Paper Mario Speedrunner Skips Straight To Credits With Help From Ocarina Of Time
A Paper Mario speedrunner who goes by the handle JCog has successfully skipped to the end of the game by executing exploits in Ocarina of Time and swapping out the cartridge.
A Paper Mario speedrunner named JCog has now beaten the game in less than an hour via a new strategy that requires the use of an entirely different game cartridge: The Legend of Zelda: Ocarina of Time. The runner managed this feat on only his second formal attempt, though he streamed for several hours beforehand practicing the strategy.
JCog's time of 54:22 would be a new "any-percent" world record for the game. However, it's not likely to top the official Speedrun.com leaderboards anytime soon, though it may become its own category extension. That's because the strategy requires memory manipulation through the use of a Japanese Ocarina of Time cartridge, which is usually not allowed in vanilla speedruns. As JCog explains in a lengthy Pastebin, the runner uses a series of exploits across both games that allow you to execute save file names as code. These exploits were discovered and developed by several people in the Paper Mario speedrunning community, including Rain, MrCheeze, and others.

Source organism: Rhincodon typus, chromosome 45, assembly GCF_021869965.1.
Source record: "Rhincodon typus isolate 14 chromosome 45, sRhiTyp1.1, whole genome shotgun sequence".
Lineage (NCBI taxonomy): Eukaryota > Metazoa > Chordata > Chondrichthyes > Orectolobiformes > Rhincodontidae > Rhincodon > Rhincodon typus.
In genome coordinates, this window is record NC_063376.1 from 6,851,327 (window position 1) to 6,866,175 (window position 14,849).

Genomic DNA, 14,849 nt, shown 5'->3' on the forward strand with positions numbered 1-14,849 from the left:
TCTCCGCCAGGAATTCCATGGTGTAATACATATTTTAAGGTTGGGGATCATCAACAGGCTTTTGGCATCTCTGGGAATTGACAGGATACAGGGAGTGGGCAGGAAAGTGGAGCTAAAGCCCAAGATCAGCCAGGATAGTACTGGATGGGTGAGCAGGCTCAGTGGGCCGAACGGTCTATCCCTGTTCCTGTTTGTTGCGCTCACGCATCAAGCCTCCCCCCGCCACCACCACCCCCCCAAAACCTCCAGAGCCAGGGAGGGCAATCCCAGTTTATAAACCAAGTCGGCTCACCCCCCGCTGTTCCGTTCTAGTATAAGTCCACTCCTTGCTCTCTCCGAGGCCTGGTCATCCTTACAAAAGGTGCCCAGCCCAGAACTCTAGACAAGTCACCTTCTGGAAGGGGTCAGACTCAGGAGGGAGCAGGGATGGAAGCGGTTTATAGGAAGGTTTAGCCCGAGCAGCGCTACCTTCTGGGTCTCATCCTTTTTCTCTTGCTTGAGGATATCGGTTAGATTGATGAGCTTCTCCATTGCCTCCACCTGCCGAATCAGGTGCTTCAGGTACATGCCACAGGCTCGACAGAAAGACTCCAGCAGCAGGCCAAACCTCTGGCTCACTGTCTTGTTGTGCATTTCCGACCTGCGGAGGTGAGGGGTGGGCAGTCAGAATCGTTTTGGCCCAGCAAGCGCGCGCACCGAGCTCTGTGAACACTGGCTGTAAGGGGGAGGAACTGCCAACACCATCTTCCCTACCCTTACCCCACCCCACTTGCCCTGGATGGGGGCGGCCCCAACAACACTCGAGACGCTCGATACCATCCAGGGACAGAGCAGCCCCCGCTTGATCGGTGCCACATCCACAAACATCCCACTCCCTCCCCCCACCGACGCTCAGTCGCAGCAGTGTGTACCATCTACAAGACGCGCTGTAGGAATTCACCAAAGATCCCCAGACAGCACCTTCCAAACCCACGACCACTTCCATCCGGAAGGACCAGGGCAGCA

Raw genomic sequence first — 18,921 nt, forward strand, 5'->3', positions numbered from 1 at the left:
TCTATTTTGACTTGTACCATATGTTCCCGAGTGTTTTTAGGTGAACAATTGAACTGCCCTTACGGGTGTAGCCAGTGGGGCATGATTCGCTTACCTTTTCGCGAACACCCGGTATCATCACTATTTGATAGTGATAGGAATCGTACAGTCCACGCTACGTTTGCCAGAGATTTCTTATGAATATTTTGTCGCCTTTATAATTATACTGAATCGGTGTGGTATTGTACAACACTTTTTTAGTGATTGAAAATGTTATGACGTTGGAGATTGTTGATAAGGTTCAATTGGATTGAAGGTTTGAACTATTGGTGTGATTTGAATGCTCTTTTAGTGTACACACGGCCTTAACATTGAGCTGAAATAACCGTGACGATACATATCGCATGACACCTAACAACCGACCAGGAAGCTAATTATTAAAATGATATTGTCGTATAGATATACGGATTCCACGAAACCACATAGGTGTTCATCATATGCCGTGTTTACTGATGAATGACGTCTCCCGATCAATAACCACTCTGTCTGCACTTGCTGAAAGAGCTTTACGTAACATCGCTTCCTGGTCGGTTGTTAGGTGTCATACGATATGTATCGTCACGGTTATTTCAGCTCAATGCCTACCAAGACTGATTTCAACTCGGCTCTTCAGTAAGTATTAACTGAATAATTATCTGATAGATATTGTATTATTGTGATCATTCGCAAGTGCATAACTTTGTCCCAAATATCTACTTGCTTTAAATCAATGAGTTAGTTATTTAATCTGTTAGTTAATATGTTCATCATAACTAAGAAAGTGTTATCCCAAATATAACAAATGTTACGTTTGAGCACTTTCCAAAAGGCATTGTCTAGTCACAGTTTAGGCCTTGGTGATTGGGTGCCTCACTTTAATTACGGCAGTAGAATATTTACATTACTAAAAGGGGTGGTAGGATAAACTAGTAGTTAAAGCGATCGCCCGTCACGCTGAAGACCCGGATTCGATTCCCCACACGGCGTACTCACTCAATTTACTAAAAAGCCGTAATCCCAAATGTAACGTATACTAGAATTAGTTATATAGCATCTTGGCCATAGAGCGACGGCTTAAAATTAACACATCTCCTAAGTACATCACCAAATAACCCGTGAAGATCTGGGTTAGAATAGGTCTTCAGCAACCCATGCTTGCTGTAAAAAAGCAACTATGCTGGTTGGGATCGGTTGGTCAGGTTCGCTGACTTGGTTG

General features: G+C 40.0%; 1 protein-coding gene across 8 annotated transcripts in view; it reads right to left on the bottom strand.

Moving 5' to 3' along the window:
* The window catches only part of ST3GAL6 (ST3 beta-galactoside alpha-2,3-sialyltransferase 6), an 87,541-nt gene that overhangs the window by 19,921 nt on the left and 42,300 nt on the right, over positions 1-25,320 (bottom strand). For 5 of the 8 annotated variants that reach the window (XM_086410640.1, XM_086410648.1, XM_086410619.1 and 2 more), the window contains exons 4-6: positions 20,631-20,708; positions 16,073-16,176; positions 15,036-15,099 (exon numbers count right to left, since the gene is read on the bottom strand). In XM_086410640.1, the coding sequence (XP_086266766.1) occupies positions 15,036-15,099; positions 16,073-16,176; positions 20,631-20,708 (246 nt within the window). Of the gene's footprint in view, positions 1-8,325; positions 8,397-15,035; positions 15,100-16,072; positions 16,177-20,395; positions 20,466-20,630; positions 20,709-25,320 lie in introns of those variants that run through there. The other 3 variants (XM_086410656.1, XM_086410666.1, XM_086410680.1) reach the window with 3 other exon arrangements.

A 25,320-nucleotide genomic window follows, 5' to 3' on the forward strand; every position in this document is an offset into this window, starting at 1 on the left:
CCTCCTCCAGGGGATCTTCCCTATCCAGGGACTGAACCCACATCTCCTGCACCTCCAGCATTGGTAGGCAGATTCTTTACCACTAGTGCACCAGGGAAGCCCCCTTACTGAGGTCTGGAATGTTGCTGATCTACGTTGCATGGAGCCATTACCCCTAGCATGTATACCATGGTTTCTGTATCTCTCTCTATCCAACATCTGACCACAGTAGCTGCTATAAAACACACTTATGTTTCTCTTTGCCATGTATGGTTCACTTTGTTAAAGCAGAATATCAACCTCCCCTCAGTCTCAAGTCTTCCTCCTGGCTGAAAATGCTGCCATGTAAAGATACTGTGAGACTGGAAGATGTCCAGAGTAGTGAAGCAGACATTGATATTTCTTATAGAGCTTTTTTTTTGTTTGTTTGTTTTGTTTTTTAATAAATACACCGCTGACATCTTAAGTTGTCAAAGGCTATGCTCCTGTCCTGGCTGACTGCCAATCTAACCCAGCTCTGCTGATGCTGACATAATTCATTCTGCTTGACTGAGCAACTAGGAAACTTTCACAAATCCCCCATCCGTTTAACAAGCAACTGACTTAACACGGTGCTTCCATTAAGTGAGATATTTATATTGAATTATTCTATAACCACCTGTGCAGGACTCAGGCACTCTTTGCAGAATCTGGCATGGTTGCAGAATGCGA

With the right setup in Ocarina of Time, the runner can save an assembly instruction in the N64's Expansion Pak. Because Paper Mario ignores the Expansion Pak memory when booting, the runner can execute the save file exploit in Paper Mario that lets the runner update their save file to skip directly to the end credits. When it's all executed correctly, you can beat the game in less than an hour, as Jcog's above video shows.
This new strategy belongs to a category that speedrunners call "arbitrary code execution" (or ACE for short). ACE strategies have proven controversial among both some runners and fans, similar to how runs that rely heavily on glitches and exploits can result in "glitchless" categories for runners who prefer what they deem a more "pure" experience. JCog refers to the strategy as "OOT Stop 'n' Swop Any%," a reference to the cut Banjo-Kazooie feature of the same name, which we recently learned was cancelled due to concerns that the N64 wouldn't be able to store code from one cart to another.
Perhaps the most famous example of an ACE strategy is the Super Mario World credits warp, which allows runners to beat the game in only 45 seconds. Many ACE strategies require pinpoint accuracy that can only be achieved through tool-assisted speedruns (TAS). This makes JCog's achievement all the more impressive.
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